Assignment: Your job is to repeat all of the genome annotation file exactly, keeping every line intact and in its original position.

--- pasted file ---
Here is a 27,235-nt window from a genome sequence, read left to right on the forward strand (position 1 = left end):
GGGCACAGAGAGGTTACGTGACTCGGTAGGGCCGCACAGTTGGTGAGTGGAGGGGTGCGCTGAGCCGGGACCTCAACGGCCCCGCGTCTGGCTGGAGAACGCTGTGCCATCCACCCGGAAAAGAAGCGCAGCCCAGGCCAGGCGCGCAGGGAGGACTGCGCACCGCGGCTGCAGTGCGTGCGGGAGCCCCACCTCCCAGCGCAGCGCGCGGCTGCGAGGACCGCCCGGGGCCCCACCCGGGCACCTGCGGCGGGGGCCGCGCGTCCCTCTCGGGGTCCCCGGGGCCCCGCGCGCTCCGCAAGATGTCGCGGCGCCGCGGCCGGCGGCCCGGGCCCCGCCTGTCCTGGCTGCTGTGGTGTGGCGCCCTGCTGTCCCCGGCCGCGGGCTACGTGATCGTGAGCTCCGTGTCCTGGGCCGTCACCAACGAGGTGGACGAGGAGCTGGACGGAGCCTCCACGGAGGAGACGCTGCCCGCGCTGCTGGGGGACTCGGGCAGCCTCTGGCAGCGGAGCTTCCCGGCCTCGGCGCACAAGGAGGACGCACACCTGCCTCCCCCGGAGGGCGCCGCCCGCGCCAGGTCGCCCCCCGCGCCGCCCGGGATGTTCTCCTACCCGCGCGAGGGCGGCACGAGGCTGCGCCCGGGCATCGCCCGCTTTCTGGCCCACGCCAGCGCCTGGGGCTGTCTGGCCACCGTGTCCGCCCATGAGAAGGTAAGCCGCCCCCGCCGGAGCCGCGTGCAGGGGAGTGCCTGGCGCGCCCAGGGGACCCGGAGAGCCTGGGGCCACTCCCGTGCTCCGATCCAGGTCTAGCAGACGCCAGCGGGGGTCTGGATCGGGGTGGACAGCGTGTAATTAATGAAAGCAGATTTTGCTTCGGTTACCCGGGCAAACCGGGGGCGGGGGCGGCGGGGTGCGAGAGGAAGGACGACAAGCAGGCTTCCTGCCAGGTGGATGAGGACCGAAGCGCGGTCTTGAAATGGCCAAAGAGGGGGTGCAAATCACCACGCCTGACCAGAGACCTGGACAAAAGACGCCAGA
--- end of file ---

Here is a 27,235-nt window from a genome sequence, read left to right on the forward strand (position 1 = left end):
GGGCACAGAGAGGTTACGTGACTCGGTAGGGCCGCACAGTTGGTGAGTGGAGGGGTGCGCTGAGCCGGGACCTCAACGGCCCCGCGTCTGGCTGGAGAACGCTGTGCCATCCACCCGGAAAAGAAGCGCAGCCCAGGCCAGGCGCGCAGGGAGGACTGCGCACCGCGGCTGCAGTGCGTGCGGGAGCCCCACCTCCCAGCGCAGCGCGCGGCTGCGAGGACCGCCCGGGGCCCCACCCGGGCACCTGCGGCGGGGGCCGCGCGTCCCTCTCGGGGTCCCCGGGGCCCCGCGCGCTCCGCAAGATGTCGCGGCGCCGCGGCCGGCGGCCCGGGCCCCGCCTGTCCTGGCTGCTGTGGTGTGGCGCCCTGCTGTCCCCGGCCGCGGGCTACGTGATCGTGAGCTCCGTGTCCTGGGCCGTCACCAACGAGGTGGACGAGGAGCTGGACGGAGCCTCCACGGAGGAGACGCTGCCCGCGCTGCTGGGGGACTCGGGCAGCCTCTGGCAGCGGAGCTTCCCGGCCTCGGCGCACAAGGAGGACGCACACCTGCCTCCCCCGGAGGGCGCCGCCCGCGCCAGGTCGCCCCCCGCGCCGCCCGGGATGTTCTCCTACCCGCGCGAGGGCGGCACGAGGCTGCGCCCGGGCATCGCCCGCTTTCTGGCCCACGCCAGCGCCTGGGGCTGTCTGGCCACCGTGTCCGCCCATGAGAAGGTAAGCCGCCCCCGCCGGAGCCGCGTGCAGGGGAGTGCCTGGCGCGCCCAGGGGACCCGGAGAGCCTGGGGCCACTCCCGTGCTCCGATCCAGGTCTAGCAGACGCCAGCGGGGGTCTGGATCGGGGTGGACAGCGTGTAATTAATGAAAGCAGATTTTGCTTCGGTTACCCGGGCAAACCGGGGGCGGGGGCGGCGGGGTGCGAGAGGAAGGACGACAAGCAGGCTTCCTGCCAGGTGGATGAGGACCGAAGCGCGGTCTTGAAATGGCCAAAGAGGGGGTGCAAATCACCACGCCTGACCAGAGACCTGGACAAAAGACGCCAGA